8 Tips for Traveling with Rheumatoid Arthritis

Lene Andersen | Nov 29, 2012 Oct 20, 2016

1 of 9
1 of 9

Rheumatoid arthritis can make your life difficult and complicated even when you’re just staying at home.  It can make things that much harder when you’re traveling, whether it’s by plane, train or automobile. Here are some ways to help make a journey less stressful.

2 of 9

Adjust your medication schedule

If traveling by plane, talk to your doctor about how to adjust medication schedules if you’re crossing several time zones, and make sure you get the proper vaccinations. Be aware that you should not get certain vaccinations - e.g., yellow fever and polio - when you’re on an immunosuppressant.

3 of 9

Have an emergency travel kit

Not only should you plan to take more medication than you need in case of travel delays, consider asking your doctor for a sort of “emergency travel kit” of medications–one that includes antibiotics and a prednisone dose pack in case of infection or an unexpected flare.

4 of 9

Pack medication in a carry-on bag

That way, if your suitcase gets diverted or lost, your medication will be safe in your hands. Pack your meds and supplies in a separate bag (e.g. Ziploc bag) to make it easier for security officers to inspect them. Medication and related supplies are usually X-rayed, but the Transportation Security Administration allows you to request a visual inspection of these items if arranged with the security officer beforehand.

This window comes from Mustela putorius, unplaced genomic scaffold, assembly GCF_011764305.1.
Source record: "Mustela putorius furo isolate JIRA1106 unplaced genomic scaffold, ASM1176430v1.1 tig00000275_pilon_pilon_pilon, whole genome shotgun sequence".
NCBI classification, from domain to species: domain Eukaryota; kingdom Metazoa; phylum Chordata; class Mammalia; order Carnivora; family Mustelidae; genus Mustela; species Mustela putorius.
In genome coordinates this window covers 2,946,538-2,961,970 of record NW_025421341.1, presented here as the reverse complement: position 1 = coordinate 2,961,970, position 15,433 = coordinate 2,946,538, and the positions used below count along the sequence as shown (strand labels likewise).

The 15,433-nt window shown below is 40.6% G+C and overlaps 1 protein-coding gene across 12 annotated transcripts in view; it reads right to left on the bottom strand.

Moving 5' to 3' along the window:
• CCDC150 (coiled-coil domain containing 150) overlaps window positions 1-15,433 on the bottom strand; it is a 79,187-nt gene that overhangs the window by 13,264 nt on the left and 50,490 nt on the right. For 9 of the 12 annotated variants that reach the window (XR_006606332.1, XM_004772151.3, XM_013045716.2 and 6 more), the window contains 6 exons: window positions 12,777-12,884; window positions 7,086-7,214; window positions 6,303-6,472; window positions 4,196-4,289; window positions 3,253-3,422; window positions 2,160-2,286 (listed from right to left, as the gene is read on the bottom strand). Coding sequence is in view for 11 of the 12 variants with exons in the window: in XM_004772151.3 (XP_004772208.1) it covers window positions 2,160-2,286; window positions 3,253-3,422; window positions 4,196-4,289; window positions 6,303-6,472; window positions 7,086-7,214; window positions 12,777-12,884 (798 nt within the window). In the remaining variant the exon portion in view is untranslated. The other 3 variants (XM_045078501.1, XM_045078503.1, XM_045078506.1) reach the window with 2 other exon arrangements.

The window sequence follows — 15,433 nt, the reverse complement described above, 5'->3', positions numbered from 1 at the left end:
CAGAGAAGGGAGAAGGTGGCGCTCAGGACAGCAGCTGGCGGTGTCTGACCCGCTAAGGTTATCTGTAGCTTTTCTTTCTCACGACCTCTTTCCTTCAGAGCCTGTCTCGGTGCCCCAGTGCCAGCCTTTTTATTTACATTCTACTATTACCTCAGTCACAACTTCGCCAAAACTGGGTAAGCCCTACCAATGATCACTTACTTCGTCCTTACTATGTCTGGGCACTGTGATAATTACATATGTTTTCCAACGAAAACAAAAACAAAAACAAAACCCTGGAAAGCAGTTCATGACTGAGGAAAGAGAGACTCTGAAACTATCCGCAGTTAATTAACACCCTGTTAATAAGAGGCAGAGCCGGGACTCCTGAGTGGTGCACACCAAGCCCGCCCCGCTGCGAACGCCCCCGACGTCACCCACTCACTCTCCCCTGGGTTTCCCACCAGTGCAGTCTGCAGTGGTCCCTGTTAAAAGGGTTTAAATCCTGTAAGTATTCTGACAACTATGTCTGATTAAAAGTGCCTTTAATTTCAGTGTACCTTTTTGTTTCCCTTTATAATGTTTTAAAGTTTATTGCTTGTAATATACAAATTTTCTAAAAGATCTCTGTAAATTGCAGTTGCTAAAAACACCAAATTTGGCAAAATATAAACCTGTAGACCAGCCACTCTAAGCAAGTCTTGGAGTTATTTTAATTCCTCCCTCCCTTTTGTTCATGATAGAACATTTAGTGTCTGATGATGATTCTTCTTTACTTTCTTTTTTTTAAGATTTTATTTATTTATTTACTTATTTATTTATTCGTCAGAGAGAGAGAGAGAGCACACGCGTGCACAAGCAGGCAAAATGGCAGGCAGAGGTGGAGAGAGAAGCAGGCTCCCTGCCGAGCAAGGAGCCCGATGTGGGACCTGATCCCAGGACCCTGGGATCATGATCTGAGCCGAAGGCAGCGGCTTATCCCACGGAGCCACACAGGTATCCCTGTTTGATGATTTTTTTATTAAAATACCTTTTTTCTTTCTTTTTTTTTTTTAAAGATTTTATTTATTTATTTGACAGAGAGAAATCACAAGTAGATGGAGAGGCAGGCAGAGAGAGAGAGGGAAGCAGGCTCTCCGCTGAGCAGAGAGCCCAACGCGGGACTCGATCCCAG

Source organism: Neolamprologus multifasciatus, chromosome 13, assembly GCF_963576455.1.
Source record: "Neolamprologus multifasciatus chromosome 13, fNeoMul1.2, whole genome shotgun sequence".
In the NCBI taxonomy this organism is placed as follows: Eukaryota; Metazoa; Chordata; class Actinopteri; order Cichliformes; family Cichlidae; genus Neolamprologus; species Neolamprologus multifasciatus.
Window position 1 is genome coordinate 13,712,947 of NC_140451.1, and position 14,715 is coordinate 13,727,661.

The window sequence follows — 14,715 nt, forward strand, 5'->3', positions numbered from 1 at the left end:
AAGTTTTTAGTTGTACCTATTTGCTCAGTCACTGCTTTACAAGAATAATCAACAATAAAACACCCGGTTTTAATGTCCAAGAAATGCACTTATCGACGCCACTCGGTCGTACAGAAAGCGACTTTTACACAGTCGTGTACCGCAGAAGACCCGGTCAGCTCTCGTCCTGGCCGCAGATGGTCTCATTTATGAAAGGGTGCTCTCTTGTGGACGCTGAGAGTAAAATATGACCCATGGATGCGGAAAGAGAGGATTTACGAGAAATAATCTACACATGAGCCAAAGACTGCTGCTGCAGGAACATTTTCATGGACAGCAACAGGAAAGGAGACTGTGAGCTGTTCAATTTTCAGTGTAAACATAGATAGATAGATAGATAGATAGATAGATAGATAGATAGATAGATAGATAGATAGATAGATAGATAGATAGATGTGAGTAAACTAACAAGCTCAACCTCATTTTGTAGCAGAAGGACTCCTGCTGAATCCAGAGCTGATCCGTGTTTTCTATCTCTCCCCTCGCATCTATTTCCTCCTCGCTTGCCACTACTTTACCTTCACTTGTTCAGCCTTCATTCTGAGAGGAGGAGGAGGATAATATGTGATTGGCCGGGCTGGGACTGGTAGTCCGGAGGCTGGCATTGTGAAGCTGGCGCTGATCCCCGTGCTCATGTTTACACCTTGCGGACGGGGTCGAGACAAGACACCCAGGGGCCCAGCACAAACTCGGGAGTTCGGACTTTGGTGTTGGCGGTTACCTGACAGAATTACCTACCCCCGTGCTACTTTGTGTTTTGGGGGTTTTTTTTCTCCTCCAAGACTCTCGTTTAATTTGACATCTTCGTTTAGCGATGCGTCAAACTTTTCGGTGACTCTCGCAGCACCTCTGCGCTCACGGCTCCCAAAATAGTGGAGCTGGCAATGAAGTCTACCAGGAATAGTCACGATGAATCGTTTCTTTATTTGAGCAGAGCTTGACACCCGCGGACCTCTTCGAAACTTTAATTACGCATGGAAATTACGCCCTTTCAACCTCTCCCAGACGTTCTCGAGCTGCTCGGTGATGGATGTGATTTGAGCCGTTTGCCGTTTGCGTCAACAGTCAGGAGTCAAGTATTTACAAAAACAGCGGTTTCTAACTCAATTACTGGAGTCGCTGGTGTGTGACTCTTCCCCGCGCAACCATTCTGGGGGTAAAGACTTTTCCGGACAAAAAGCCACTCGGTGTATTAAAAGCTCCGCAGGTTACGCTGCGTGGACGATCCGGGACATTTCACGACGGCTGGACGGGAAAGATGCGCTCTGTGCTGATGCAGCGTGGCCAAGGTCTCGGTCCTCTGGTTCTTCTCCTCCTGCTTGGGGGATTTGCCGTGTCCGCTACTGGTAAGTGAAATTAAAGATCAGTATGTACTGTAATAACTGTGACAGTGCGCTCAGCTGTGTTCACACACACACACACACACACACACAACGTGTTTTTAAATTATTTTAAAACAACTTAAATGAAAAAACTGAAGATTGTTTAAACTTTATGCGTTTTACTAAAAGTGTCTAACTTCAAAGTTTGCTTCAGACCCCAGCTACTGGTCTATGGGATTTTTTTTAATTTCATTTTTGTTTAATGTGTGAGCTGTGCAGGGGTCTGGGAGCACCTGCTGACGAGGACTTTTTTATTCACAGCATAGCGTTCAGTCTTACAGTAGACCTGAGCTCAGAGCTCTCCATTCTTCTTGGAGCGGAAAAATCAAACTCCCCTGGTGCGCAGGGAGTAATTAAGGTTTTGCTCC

5 of 9

Carry supporting documents

Keep medications in the original container and have the label match the name on your boarding pass. Ask your doctor for a letter explaining the prescriptions. If you require syringes, the letter should explain these are necessary for your medication. Carry letters (on letterhead) with the name, location and contact information of both your doctor and your pharmacist.

6 of 9

Store medication in the proper place

Always keep all your medication in a cool, dry and dark place (i.e., not in the trunk of your car). If you’re traveling with biologics, such as Enbrel or Humira that need to be refrigerated within a certain range of temperature, place the medication in a small travel cooler for shorter trips. For longer trips, wrap it in bubblewrap and place it in the travel cooler with ice and a thermometer.

7 of 9

Manage infectious risk

If you’re concerned about infection risk in the confined space of an airplane, speak to your doctor about what precautions you can take. These may include carrying hand sanitizer and a mask. If your seatmate looks at you funny, explain that you’re on a medication that lowers your immune system and that you’re wearing the mask to protect yourself.

8 of 9

If you are driving a car

There are a number of things you can do to be more comfortable. Adjust the seat to fit your body, e.g., if your hips hurt, adjust the back and the seat so you don’t sit in a 90 degree angle. If sitting for long stretches of time hurts your back, try an Obus Forme back cushion for better support, or place a pillow or cushion on the seat to ease the pressure on your hips.

9 of 9

If you are a passenger